Five, actually. But the purist's point is proper.
posted by Burhanistan at 7:00 AM on June 13, 2008

Well, if you want to get technical, there are seven; S and Z aren't the same piece, and neither are J and L.
posted by danb at 7:26 AM on June 13, 2008

After Game Boy Tetris, I'd never really touched another version until I got Tetris DS. Ignoring the "novelty" modes (puzzle, mission, etc.) I was initially pleased to see that good ol' Tetris was same as it ever was, until I realized that, really, it wasn't at all.

The ability to move pieces indefinitely after they're down, so long as you keep moving them without pause, really changes everything. By the time you get past Level 15 or so, you really have no control over the piece before it hits the stack. But you know, even though it's a totally different game than GB Tetris, clearing 200 lines on Marathon starting on Level 20 is a great way to kill ten minutes.

But I really, really, really miss sitting in the backseat on long road trips, my sister and I each with a GB in hand, whipping through Game Type B, Level 9 High 5 as fast as possible, cranking the Russian Dancer/Space Shuttle theme to full blast every time we won (including one memorable occurrence where we were about a quarter second apart and it created this really nauseating phasing effect.)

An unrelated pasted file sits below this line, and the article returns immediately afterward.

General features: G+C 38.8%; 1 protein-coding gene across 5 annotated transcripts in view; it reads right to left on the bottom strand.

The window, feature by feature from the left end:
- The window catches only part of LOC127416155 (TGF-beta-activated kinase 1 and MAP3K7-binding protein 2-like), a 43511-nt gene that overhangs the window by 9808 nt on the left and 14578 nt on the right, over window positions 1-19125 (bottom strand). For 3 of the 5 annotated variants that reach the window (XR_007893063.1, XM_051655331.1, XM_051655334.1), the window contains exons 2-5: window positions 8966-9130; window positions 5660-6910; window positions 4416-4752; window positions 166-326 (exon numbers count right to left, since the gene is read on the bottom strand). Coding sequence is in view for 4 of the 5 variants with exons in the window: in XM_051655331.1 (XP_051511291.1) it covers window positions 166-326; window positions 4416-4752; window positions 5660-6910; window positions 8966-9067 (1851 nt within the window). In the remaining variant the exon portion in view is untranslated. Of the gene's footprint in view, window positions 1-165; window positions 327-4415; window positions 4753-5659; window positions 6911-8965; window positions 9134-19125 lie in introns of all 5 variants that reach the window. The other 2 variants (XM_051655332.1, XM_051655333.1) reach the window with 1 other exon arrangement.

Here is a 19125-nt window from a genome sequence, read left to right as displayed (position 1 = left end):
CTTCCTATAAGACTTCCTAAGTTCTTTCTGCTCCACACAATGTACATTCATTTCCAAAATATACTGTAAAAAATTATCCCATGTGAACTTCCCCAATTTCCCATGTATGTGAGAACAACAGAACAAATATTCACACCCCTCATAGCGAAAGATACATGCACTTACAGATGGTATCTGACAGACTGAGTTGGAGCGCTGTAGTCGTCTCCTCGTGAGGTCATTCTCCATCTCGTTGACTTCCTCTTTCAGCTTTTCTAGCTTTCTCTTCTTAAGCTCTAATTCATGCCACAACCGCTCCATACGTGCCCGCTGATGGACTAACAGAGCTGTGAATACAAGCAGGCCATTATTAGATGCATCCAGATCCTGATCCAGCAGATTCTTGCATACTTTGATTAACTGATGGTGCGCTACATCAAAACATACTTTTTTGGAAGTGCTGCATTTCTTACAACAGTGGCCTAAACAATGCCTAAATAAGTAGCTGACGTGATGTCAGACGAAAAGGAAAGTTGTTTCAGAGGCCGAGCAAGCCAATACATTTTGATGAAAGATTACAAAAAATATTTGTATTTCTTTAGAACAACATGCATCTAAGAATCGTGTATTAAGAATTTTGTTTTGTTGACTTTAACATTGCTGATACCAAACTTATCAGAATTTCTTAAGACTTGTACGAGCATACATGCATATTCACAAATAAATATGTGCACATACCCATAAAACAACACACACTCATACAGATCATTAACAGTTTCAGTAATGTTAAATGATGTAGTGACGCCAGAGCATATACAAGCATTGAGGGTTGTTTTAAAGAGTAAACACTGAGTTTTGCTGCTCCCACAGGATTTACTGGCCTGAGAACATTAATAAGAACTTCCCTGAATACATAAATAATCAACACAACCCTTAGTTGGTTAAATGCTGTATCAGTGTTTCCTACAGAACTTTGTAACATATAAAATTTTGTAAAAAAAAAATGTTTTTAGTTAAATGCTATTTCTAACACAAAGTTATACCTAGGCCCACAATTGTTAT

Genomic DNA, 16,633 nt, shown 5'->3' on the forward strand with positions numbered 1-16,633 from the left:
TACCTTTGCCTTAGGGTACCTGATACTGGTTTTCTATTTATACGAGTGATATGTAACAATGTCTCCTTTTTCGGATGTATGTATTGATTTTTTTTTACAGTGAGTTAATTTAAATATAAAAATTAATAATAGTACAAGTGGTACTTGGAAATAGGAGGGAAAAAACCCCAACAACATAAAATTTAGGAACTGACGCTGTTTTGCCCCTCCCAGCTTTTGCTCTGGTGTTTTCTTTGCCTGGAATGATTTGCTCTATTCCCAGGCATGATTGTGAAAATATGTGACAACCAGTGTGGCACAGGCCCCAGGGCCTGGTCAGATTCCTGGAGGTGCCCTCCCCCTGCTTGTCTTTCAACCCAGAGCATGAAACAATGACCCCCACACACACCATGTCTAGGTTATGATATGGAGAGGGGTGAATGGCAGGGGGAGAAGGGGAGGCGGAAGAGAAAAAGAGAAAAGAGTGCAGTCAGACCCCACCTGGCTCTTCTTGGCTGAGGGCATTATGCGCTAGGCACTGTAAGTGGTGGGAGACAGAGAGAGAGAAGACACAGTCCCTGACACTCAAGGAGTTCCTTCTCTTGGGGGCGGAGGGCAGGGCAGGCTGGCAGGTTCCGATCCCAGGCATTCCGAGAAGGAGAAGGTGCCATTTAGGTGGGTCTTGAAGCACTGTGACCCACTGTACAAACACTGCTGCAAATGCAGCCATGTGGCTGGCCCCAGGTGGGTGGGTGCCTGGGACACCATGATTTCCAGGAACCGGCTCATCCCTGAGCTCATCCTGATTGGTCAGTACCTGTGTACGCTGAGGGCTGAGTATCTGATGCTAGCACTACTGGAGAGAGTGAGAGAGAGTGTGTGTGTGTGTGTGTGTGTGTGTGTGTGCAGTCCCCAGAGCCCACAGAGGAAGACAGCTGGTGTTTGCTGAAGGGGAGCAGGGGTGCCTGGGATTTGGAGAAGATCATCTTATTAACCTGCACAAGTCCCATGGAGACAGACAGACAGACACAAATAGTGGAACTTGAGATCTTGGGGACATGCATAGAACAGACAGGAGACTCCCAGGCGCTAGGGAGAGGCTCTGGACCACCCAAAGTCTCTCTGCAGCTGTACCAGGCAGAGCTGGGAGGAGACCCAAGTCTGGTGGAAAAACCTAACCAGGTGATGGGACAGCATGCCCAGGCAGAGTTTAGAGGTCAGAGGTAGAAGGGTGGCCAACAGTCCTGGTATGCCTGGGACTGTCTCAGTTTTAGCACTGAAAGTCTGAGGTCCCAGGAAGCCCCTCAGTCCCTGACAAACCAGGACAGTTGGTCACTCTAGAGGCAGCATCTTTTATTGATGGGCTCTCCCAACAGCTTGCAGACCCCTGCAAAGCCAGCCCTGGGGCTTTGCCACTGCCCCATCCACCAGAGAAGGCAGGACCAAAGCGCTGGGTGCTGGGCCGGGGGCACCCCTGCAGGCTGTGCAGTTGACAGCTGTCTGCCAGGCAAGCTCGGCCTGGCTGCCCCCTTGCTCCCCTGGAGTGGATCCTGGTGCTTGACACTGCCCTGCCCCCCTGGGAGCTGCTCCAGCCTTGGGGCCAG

DOO doo doo DOO doo doo DOO doo/DOO doo doo DOO doo doo DOO doo
posted by SpiffyRob at 7:37 AM on June 13, 2008

Nope, only 5.
posted by Burhanistan at 7:38 AM on June 13, 2008

Oh, snap. I'm a tard. Seven it is.
posted by Burhanistan at 7:39 AM on June 13, 2008

I really admire how people have refined and polished this game. It's a curious sort of evolution, particularly since only 1% of the gaming market could ever appreciate or care about all the detailed tuning they do. But it's quite some artistry.
posted by Nelson at 7:48 AM on June 13, 2008

Tetris DS is cool, but I hate that it plays the music of the old nintendo classics. Give me back my Type A, Type B, or Type C music. Gahh.
posted by reishus at 9:59 AM on June 13, 2008

My favorite (free!) implementation is Tetratris True. It gets all the basics right (no kicking walls, no infinity), and has some crazy variations to play with. Plus: a combo meter, rewarding fast play without the need for a timer.
posted by LogicalDash at 11:39 AM on June 13, 2008

There's one acceptable Tetris variant...A--hole Tetris, which was apparently removed from the web at the creator's request. Not in the least bit fair but very amusing!
posted by Sand at 1:51 PM on June 13, 2008

Err, right, five, err, seven tetrominos. I wasn't bothering to remember to count them while recalling game mechanics.